the middle east one is obvious. australia hates excessive violence and small tits. you can't talk about taboo subjects in japan, like how fallout is altered for japanese audiences. they are extremely hardcore with their censorship sometimes. you can't put references to drugs. sometimes it's enough to say "hypodermic needle" to have you censored. germany only allows nazi imagery for documental reasons and when its part of works of art, and the extremely based german govt does not consider games as art, legally speaking. indiana jones, the movie, can have swastikas, but the game cannot. they hate violence too, in fact a lot of people talk about games as a "school shooter hobby", or at least they did in some papers. i love it when gaming events in germany have huge marketing for like Anno games instead of your boring american action game.

so yeah. this is not gog bending the knee to social pressure, this could eventually have had legal repercusions.

i mean, let's start with the fact that the game is taiwanese, which is a rather touchy subject for the chinese
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barleyguy: You seem to be implying that political censorship is normal and acceptable. It's not, and never will be. You also seem to be implying that China is just like other countries. It's not.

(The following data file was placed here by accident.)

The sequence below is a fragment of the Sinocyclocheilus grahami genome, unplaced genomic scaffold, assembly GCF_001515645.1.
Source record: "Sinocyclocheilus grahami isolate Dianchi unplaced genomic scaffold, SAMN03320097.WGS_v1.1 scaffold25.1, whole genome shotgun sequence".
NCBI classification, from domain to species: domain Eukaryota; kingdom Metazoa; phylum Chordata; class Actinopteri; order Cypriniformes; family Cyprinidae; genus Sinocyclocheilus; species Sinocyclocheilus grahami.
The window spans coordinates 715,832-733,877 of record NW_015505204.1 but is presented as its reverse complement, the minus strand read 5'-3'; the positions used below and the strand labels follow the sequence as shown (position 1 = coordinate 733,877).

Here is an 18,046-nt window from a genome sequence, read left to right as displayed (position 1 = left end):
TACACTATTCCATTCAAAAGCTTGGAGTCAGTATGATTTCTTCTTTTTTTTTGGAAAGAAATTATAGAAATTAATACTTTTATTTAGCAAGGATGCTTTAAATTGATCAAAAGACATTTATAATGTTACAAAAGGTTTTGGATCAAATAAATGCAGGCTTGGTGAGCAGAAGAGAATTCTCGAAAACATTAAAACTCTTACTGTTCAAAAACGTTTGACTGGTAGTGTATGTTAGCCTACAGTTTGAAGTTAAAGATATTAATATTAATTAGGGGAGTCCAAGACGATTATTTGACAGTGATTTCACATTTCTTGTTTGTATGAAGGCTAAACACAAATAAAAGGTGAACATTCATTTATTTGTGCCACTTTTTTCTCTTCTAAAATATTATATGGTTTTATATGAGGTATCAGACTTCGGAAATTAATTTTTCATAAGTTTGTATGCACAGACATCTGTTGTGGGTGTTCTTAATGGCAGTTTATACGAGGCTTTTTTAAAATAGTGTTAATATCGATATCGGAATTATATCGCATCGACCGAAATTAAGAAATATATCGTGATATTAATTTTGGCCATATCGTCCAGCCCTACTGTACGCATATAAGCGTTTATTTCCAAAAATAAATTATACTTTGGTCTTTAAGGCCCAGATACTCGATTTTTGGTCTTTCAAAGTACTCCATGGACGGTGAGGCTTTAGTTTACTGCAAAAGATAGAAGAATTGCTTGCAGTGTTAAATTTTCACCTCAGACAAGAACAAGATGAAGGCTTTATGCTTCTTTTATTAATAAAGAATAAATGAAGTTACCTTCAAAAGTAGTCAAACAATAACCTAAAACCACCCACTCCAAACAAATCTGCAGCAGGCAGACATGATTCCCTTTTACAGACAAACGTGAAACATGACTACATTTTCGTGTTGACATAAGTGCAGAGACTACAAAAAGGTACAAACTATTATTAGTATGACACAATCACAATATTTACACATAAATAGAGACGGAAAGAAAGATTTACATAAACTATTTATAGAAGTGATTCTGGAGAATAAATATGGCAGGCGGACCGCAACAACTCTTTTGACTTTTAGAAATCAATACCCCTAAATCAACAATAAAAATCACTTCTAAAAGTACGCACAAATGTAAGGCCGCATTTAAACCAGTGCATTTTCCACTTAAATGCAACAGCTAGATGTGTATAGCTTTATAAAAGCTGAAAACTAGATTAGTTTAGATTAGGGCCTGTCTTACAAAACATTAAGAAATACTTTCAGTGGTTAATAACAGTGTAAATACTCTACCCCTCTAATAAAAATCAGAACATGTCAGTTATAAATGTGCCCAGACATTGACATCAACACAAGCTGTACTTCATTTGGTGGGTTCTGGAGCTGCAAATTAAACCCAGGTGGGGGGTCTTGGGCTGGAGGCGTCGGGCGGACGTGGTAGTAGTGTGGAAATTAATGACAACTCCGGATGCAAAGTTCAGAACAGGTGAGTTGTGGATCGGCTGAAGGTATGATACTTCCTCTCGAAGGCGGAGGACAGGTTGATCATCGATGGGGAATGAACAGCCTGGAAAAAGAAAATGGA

America specifically absolutely does not have legally required censorship. We have strong free speech protections. The only things that are not allowed are child pornography, copyright infringement, and slander. With the exception of those you can publish literally whatever you want, with no license or permission or legal repercussions.
You are wrong on both accounts. The post I was replying to implied that this was a case of people being offended and wanting to take something down, and that is not the case. It's the law in a totalitarian state. You don't want to mess that up.

And while America has this supposed protection of free speech, not every country does the same. Totalitarian or not.
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dycaite: ... this is just China holding onto a childish grudge
That is exactly true. The game was "lèse majesté" and even if they removed the content in question, that "crime" was committed and that doesn't go away.

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dycaite: ... and GOG playing right into their hands for monetary gain.
Well, that's what companies do. And must do if they have to answer to shareholders, like CD Projekt. It's simply capitalism.

With the gray status of GOG in China (no license...) and the - from what I hear - good sales of CP2077 there, they're in no position to piss off Chinese authorities in any way. And they can't even openly talk about it, because their sales there aren't completely legal.

Of course, pissing off their customers by blaming "gamers" was beyond silly. My guess would be short circuit panic reaction when the shit hit the fan.
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barleyguy: You seem to be implying that political censorship is normal and acceptable. It's not, and never will be. You also seem to be implying that China is just like other countries. It's not.

America specifically absolutely does not have legally required censorship. We have strong free speech protections. The only things that are not allowed are child pornography, copyright infringement, and slander. With the exception of those you can publish literally whatever you want, with no license or permission or legal repercussions.